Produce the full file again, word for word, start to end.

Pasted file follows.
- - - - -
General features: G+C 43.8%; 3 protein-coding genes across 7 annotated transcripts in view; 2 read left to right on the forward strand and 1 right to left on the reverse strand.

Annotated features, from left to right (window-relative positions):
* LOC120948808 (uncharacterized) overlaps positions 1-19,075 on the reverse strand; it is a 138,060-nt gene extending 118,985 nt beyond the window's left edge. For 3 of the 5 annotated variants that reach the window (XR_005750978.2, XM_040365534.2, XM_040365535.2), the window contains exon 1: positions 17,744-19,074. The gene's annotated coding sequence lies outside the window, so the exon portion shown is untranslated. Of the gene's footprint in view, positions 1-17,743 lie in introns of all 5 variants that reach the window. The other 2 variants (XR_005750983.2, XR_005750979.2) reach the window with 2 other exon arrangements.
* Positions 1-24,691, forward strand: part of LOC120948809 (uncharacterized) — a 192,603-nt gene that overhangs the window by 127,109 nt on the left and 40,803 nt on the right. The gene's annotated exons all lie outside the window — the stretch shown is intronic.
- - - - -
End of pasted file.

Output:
General features: G+C 43.8%; 3 protein-coding genes across 7 annotated transcripts in view; 2 read left to right on the forward strand and 1 right to left on the reverse strand.

Annotated features, from left to right (window-relative positions):
* LOC120948808 (uncharacterized) overlaps positions 1-19,075 on the reverse strand; it is a 138,060-nt gene extending 118,985 nt beyond the window's left edge. For 3 of the 5 annotated variants that reach the window (XR_005750978.2, XM_040365534.2, XM_040365535.2), the window contains exon 1: positions 17,744-19,074. The gene's annotated coding sequence lies outside the window, so the exon portion shown is untranslated. Of the gene's footprint in view, positions 1-17,743 lie in introns of all 5 variants that reach the window. The other 2 variants (XR_005750983.2, XR_005750979.2) reach the window with 2 other exon arrangements.
* Positions 1-24,691, forward strand: part of LOC120948809 (uncharacterized) — a 192,603-nt gene that overhangs the window by 127,109 nt on the left and 40,803 nt on the right. The gene's annotated exons all lie outside the window — the stretch shown is intronic.